They spent four years at this seashore site, during which time their animals, birds, bees, and fish would have multiplied into very large numbers. Obviously, after four years, when they entered the barges they built, there would not have been room for every animal, bird, bee or fish brought with them. And just as obviously, much of these would have been left behind.

Also, some of the “seed of the earth of every kind” they brought with them would have been planted and harvested during the four years at this area they called Moriancumer, in order to live while they rested up, then later built the eight barges. And just as obviously, these plants would have included fruit trees, since they had such later (Ether 17:9), and some of these would have been left behind when they boarded the barges.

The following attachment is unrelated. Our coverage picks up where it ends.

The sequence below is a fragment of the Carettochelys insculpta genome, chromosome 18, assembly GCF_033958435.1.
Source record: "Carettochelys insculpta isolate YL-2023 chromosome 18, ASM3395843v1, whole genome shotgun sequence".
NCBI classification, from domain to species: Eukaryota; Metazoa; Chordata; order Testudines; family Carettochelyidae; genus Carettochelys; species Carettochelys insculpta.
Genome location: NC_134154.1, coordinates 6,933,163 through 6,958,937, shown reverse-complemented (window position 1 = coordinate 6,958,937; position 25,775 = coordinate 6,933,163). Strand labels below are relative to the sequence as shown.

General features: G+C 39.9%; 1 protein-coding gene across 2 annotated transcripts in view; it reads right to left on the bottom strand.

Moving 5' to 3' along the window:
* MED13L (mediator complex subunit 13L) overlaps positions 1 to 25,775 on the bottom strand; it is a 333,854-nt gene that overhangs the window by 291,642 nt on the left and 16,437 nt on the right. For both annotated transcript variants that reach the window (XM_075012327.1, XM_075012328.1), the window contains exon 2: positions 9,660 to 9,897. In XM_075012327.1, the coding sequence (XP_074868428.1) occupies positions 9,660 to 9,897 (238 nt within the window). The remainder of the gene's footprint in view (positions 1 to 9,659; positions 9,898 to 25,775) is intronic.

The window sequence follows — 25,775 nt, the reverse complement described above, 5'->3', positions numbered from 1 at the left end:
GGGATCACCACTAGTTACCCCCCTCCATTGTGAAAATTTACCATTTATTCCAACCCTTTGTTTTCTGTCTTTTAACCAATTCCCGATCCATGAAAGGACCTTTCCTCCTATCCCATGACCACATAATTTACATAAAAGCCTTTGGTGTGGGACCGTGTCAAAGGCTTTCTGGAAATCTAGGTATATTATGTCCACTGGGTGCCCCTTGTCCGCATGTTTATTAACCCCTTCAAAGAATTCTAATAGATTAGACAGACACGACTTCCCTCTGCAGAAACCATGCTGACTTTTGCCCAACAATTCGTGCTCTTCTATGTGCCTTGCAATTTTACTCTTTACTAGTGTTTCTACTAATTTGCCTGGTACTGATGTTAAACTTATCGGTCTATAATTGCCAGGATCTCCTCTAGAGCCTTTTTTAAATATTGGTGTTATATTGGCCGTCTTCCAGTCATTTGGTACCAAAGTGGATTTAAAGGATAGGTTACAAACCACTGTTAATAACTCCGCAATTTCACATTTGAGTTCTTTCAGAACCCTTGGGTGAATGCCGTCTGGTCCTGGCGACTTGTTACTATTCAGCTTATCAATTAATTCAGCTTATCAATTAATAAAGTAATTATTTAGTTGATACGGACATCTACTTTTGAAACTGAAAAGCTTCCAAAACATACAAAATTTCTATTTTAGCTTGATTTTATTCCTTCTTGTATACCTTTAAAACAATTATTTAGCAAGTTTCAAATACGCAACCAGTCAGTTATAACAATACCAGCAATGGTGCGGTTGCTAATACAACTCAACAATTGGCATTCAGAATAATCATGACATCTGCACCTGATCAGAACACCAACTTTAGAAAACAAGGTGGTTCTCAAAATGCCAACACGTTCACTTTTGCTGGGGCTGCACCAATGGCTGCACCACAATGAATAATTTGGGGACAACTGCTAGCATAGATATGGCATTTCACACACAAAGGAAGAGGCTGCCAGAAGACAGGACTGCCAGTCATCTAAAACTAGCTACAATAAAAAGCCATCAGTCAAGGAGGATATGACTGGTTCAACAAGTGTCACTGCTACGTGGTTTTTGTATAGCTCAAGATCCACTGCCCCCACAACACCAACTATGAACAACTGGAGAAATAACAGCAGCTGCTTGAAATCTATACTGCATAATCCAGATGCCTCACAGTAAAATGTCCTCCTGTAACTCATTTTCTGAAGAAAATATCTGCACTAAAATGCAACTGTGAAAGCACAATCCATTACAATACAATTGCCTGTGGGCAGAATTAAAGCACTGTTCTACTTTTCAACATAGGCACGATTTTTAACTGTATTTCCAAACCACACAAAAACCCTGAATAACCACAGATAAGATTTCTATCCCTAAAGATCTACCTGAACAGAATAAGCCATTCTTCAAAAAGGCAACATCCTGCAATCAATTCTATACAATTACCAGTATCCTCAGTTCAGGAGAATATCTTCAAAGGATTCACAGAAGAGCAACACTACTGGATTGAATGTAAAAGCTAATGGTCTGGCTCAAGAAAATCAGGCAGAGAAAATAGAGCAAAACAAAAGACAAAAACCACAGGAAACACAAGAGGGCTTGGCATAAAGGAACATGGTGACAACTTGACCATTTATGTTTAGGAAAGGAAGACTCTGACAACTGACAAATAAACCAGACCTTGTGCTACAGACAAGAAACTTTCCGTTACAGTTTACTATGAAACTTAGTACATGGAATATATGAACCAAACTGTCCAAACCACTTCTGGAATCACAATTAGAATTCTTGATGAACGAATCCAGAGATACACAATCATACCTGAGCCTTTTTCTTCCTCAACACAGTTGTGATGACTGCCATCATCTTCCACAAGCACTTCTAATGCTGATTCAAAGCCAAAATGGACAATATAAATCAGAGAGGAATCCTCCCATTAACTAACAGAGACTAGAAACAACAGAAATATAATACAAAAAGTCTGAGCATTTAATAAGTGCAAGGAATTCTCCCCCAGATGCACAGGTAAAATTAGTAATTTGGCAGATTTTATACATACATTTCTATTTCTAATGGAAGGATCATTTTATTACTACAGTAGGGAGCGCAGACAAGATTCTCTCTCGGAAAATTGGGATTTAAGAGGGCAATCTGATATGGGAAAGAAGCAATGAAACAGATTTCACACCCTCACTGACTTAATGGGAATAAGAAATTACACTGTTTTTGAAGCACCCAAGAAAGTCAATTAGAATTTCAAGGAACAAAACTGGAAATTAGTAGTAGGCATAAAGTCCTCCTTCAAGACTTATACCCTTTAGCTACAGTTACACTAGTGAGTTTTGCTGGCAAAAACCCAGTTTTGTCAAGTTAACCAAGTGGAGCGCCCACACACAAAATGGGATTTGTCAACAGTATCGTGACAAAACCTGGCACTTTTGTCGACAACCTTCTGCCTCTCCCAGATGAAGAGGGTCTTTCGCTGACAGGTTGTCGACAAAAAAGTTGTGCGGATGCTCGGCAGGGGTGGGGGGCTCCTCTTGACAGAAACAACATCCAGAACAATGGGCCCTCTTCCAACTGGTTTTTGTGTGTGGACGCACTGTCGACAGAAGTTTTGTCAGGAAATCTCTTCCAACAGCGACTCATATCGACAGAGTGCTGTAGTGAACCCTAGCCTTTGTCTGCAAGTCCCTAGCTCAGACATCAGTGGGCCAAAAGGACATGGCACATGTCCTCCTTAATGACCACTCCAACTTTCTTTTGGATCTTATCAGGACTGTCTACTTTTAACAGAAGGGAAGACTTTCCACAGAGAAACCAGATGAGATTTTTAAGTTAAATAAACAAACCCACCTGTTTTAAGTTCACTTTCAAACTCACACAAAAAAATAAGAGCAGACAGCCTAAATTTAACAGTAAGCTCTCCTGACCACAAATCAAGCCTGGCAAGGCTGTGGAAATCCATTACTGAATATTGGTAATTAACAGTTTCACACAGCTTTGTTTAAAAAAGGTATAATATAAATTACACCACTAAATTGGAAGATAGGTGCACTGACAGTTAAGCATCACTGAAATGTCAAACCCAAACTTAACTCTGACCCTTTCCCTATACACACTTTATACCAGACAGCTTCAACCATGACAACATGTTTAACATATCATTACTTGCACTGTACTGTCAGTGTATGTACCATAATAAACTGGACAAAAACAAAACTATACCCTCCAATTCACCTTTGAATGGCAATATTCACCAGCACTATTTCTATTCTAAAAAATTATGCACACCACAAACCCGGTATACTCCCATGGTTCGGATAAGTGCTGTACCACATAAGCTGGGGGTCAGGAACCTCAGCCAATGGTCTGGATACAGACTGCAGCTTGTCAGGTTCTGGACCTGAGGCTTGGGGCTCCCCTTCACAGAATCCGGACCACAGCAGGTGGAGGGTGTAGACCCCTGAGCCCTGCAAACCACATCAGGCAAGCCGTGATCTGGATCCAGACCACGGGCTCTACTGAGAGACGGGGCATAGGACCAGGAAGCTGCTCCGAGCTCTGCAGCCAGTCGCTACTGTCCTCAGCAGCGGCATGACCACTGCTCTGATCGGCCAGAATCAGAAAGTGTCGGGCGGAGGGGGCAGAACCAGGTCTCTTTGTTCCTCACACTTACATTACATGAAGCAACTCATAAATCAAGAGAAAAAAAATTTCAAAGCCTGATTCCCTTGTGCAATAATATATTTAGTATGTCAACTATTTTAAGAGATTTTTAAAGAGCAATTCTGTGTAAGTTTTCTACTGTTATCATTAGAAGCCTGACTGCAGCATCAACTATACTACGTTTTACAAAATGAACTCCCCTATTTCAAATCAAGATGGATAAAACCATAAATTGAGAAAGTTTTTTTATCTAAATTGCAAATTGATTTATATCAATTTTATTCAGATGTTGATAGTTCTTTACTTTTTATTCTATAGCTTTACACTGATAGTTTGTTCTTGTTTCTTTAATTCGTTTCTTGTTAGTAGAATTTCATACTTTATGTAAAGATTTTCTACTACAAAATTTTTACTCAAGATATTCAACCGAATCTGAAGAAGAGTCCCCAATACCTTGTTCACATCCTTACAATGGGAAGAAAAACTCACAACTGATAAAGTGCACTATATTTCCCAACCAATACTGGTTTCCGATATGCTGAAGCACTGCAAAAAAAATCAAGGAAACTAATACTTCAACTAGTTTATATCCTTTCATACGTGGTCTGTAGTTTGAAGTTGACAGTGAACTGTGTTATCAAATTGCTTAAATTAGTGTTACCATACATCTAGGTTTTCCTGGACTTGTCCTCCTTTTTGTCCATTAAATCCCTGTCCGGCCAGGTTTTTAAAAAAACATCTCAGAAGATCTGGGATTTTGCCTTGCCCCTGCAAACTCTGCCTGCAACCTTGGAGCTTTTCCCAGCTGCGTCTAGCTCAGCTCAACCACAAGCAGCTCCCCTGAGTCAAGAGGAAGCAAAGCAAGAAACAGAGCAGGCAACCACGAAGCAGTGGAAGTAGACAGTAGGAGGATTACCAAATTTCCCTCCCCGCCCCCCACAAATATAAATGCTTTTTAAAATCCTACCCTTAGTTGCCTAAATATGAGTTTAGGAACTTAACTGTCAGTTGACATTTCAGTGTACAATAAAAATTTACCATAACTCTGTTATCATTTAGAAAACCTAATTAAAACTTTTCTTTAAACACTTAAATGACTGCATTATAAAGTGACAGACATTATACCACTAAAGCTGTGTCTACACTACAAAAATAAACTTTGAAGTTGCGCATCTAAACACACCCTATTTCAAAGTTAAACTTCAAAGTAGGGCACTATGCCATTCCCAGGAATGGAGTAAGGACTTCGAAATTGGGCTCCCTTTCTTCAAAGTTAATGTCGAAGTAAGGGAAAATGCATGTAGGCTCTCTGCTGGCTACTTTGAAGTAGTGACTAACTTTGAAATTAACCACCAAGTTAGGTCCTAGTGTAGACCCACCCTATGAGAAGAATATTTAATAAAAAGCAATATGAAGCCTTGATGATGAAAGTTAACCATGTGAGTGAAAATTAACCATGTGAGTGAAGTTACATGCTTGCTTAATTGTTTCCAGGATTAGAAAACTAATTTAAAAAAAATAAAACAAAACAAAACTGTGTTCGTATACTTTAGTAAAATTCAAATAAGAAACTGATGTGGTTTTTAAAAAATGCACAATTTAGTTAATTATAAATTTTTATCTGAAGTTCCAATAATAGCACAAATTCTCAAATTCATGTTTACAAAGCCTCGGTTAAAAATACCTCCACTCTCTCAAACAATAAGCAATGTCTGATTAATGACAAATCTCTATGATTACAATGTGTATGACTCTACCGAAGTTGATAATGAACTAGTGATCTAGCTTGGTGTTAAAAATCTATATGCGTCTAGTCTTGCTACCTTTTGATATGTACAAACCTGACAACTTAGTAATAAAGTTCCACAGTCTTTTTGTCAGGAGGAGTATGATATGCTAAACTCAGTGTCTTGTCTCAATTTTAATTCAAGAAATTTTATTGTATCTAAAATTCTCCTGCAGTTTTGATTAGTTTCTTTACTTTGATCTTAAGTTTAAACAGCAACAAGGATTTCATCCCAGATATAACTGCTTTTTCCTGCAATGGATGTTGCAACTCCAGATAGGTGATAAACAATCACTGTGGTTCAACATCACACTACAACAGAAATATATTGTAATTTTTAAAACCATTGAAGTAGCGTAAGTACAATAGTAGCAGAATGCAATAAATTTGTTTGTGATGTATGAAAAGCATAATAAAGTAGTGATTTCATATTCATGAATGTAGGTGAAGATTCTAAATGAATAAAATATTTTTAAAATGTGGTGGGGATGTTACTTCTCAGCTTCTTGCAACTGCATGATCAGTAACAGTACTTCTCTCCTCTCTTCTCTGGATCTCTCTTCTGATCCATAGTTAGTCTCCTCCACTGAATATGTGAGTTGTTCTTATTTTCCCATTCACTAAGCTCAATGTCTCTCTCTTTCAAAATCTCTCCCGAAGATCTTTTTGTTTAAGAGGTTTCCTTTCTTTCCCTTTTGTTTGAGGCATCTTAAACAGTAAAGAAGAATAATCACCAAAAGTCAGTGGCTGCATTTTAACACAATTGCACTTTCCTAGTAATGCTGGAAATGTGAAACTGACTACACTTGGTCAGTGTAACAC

There are numerous varieties of wild fruit, including wild apples, rose hips, bananas, berries, etc. Upper Left: Wild Green Fruit tree; Upper Right: Wild Crabapple tree; Lower Left: Assortment of Wild Berries; Lower Right: Wild Pomegranate

Before there was refrigerated rail and truck transport, practically every farm and small community had fruit orchards; however, fresh fruit could not be easily transported over distances. Most of these small to medium sized orchards are long since gone—victims of industrialization, improved shipping techniques, and huge scale commercial farming. Today, these old orchards of long ago cultivated trees, can be found growing wild and still producing fruit. These include Apples and Pears, which are the most common, but also cherries, peaches, and plums as well.